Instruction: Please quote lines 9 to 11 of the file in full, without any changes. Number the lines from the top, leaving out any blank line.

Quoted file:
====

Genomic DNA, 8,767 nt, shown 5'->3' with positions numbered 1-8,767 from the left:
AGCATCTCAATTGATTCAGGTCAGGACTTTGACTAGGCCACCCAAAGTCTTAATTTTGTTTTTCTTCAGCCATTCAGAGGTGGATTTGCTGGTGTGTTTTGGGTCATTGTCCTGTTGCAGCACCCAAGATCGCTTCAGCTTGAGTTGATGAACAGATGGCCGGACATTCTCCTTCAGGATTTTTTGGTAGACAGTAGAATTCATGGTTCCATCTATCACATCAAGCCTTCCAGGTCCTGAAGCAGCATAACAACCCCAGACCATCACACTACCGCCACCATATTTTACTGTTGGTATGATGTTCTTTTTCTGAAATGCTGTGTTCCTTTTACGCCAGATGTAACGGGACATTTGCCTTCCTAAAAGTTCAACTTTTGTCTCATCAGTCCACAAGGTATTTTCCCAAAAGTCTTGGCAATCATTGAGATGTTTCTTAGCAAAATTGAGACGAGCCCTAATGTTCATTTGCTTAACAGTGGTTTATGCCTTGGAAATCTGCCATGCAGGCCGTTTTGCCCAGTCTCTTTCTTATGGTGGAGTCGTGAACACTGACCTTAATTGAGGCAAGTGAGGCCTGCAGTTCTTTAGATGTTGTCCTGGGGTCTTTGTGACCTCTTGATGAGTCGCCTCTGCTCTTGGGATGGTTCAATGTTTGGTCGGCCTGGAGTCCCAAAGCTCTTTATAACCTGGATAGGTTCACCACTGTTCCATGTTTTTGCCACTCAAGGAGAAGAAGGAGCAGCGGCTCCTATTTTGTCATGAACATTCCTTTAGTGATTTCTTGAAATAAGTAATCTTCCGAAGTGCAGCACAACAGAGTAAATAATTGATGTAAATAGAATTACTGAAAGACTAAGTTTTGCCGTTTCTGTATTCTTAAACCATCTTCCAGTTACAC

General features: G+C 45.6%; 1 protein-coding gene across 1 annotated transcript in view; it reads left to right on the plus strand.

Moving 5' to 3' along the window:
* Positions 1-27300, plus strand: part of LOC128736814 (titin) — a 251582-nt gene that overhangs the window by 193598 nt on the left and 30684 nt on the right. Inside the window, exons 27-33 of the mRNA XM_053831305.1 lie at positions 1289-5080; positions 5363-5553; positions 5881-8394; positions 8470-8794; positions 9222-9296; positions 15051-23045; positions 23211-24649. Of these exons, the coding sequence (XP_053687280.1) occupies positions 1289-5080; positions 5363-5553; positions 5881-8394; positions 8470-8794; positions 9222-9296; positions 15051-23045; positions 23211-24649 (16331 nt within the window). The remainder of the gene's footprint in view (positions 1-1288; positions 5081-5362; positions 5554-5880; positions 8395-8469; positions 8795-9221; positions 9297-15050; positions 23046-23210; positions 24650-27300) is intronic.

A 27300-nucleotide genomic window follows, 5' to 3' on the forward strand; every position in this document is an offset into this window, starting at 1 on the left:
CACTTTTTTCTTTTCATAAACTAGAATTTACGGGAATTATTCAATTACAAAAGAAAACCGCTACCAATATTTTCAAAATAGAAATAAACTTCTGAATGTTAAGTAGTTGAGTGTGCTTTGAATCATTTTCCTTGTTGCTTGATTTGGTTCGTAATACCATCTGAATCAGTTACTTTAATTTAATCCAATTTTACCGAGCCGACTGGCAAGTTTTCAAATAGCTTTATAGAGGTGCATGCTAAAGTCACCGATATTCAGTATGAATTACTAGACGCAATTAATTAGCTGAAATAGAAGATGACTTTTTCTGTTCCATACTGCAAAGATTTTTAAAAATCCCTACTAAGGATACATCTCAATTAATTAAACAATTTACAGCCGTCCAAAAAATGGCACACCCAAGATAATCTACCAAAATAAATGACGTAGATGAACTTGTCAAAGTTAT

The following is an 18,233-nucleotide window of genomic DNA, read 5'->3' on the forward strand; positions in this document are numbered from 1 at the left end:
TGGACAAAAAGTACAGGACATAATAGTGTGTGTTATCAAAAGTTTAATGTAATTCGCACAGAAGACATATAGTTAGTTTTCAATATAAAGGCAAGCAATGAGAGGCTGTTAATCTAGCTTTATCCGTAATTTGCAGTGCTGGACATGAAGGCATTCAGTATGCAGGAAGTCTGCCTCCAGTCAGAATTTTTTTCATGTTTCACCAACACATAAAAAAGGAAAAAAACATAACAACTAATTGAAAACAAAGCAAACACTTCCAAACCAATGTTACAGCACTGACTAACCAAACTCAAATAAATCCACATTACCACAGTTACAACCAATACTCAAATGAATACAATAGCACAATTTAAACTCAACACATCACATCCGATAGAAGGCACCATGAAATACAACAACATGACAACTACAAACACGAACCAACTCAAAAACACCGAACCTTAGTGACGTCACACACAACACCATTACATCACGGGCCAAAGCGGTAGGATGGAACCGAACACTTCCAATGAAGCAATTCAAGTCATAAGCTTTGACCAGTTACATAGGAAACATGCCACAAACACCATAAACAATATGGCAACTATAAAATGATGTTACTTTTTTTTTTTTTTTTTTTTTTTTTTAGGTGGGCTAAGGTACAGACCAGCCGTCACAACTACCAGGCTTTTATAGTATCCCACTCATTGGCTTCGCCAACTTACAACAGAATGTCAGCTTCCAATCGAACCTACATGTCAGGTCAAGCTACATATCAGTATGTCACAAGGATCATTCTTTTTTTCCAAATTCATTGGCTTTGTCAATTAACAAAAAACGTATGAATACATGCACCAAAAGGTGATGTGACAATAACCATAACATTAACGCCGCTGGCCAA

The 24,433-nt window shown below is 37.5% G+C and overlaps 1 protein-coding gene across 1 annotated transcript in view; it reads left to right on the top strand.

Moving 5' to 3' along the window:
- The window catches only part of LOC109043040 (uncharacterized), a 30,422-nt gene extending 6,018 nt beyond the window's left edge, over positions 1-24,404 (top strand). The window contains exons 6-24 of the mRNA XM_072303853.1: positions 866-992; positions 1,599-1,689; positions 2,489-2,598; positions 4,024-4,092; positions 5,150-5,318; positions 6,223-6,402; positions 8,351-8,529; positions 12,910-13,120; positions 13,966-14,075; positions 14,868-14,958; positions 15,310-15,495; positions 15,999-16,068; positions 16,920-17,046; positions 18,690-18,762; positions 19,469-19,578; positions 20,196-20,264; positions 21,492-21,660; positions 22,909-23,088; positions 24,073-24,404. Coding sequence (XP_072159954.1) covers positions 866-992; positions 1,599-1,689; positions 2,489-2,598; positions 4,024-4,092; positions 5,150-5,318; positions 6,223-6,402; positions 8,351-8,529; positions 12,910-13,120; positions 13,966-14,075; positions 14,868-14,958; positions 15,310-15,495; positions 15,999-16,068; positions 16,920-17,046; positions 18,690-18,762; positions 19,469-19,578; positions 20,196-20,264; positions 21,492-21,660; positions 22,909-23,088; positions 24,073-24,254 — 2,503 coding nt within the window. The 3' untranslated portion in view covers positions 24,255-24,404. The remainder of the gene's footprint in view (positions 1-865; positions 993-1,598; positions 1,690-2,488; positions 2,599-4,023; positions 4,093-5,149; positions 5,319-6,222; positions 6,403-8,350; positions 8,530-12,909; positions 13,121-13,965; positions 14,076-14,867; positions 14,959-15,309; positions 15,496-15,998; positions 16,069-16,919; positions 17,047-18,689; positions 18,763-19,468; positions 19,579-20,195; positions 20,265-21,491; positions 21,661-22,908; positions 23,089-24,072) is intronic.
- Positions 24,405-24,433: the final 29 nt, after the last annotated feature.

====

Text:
TGGACAAAAAGTACAGGACATAATAGTGTGTGTTATCAAAAGTTTAATGTAATTCGCACAGAAGACATATAGTTAGTTTTCAATATAAAGGCAAGCAATGAGAGGCTGTTAATCTAGCTTTATCCGTAATTTGCAGTGCTGGACATGAAGGCATTCAGTATGCAGGAAGTCTGCCTCCAGTCAGAATTTTTTTCATGTTTCACCAACACATAAAAAAGGAAAAAAACATAACAACTAATTGAAAACAAAGCAAACACTTCCAAACCAATGTTACAGCACTGACTAACCAAACTCAAATAAATCCACATTACCACAGTTACAACCAATACTCAAATGAATACAATAGCACAATTTAAACTCAACACATCACATCCGATAGAAGGCACCATGAAATACAACAACATGACAACTACAAACACGAACCAACTCAAAAACACCGAACCTTAGTGACGTCACACACAACACCATTACATCACGGGCCAAAGCGGTAGGATGGAACCGAACACTTCCAATGAAGCAATTCAAGTCATAAGCTTTGACCAGTTACATAGGAAACATGCCACAAACACCATAAACAATATGGCAACTATAAAATGATGTTACTTTTTTTTTTTTTTTTTTTTTTTTTTAGGTGGGCTAAGGTACAGACCAGCCGTCACAACTACCAGGCTTTTATAGTATCCCACTCATTGGCTTCGCCAACTTACAACAGAATGTCAGCTTCCAATCGAACCTACATGTCAGGTCAAGCTACATATCAGTATGTCACAAGGATCATTCTTTTTTTCCAAATTCATTGGCTTTGTCAATTAACAAAAAACGTATGAATACATGCACCAAAAGGTGATGTGACAATAACCATAACATTAACGCCGCTGGCCAA

The 24,433-nt window shown below is 37.5% G+C and overlaps 1 protein-coding gene across 1 annotated transcript in view; it reads left to right on the top strand.

Moving 5' to 3' along the window: